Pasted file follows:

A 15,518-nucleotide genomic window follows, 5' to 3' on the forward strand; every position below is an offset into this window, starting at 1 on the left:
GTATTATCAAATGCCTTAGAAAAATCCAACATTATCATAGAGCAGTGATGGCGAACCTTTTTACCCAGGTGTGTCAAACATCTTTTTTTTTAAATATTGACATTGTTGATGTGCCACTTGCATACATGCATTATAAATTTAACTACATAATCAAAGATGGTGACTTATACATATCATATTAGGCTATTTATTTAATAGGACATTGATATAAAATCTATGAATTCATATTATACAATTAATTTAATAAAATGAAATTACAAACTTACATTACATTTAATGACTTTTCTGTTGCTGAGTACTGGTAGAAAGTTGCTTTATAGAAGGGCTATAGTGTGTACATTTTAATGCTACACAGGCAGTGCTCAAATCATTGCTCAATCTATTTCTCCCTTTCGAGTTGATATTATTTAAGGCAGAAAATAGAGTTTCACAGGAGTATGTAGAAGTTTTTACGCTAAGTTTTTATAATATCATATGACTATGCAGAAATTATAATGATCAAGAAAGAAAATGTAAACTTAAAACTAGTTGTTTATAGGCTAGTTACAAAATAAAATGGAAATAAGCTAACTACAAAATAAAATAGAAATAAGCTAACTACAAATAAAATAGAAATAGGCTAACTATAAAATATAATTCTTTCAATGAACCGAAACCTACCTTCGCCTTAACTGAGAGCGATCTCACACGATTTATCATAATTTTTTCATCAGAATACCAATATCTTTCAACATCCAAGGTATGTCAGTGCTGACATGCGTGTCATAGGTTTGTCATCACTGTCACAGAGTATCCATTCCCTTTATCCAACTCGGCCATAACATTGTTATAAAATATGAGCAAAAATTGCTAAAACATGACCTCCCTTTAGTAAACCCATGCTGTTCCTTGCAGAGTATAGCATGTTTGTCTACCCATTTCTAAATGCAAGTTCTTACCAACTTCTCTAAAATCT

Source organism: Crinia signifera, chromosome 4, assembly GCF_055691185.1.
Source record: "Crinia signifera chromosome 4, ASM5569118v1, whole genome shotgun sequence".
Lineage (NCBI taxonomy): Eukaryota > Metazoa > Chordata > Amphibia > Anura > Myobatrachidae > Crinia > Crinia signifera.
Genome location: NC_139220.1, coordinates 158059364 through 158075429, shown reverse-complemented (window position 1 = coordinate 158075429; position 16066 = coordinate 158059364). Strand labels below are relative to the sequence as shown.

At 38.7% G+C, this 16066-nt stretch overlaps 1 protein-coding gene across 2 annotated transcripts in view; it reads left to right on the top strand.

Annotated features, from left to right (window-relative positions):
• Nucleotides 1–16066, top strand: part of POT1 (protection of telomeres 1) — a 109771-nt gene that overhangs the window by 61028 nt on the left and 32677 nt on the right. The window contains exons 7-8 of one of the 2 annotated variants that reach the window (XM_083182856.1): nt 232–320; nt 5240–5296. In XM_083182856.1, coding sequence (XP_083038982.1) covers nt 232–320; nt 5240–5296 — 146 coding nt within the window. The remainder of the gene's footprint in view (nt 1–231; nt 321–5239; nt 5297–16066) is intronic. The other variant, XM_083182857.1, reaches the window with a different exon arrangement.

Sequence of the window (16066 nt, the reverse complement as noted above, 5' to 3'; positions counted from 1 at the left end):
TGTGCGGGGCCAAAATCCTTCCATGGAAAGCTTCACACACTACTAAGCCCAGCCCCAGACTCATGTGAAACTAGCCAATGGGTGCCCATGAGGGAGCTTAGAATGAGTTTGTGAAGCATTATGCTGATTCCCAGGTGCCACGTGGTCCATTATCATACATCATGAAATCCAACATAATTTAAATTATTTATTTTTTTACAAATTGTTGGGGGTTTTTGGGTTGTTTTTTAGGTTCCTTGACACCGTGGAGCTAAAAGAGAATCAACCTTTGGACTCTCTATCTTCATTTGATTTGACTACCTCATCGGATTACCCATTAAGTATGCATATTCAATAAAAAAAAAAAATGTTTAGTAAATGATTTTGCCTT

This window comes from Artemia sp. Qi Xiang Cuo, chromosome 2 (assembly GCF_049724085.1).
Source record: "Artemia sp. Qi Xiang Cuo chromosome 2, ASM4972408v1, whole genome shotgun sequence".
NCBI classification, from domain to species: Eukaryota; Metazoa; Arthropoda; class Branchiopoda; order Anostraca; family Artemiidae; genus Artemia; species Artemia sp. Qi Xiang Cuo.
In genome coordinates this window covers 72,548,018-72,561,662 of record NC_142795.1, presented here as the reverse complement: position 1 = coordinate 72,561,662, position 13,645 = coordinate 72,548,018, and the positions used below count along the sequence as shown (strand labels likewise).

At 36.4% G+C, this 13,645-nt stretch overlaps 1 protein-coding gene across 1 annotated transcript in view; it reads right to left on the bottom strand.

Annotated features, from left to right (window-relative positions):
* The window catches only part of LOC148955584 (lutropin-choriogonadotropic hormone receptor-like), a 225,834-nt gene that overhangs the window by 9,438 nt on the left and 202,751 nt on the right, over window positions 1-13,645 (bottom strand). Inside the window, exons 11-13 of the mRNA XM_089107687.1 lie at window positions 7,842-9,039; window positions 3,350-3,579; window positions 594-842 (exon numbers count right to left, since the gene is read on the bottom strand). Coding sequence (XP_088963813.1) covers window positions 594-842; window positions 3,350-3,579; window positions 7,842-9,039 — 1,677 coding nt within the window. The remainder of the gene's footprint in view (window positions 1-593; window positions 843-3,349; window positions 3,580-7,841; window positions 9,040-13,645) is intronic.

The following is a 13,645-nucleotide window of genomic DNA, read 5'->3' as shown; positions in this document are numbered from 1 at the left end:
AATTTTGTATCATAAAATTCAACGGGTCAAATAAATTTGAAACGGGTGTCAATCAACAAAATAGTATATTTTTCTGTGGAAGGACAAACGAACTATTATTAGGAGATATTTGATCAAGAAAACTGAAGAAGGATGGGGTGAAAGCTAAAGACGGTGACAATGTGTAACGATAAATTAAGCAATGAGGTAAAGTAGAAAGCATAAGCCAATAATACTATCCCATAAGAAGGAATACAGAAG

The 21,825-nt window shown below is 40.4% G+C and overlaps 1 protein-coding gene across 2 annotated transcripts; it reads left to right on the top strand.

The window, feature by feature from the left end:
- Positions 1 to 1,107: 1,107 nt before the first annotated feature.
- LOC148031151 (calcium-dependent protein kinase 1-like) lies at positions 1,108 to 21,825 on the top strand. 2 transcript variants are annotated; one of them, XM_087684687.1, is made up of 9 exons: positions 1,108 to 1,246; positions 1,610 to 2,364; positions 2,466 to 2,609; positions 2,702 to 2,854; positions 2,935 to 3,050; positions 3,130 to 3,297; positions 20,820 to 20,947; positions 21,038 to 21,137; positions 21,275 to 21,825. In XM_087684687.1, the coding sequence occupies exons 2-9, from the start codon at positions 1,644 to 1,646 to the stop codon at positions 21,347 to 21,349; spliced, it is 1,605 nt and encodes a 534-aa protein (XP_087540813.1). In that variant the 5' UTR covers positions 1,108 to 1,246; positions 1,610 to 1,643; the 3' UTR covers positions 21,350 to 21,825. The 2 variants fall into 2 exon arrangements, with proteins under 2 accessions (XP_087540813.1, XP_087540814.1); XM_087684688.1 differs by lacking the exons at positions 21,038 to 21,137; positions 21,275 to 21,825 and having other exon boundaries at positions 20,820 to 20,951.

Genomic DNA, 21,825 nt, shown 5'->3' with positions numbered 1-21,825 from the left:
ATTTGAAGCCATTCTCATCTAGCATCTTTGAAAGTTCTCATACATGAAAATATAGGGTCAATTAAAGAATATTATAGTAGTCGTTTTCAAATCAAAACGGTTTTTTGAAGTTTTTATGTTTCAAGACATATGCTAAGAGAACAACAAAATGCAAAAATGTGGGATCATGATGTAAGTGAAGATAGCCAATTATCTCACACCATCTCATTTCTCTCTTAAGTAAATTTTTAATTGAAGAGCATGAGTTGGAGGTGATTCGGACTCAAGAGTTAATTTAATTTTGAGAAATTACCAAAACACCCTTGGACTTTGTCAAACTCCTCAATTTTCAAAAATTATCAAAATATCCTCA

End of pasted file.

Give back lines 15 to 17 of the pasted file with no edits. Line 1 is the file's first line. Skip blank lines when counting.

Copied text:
In genome coordinates this window covers 72,548,018-72,561,662 of record NC_142795.1, presented here as the reverse complement: position 1 = coordinate 72,561,662, position 13,645 = coordinate 72,548,018, and the positions used below count along the sequence as shown (strand labels likewise).

At 36.4% G+C, this 13,645-nt stretch overlaps 1 protein-coding gene across 1 annotated transcript in view; it reads right to left on the bottom strand.

Annotated features, from left to right (window-relative positions):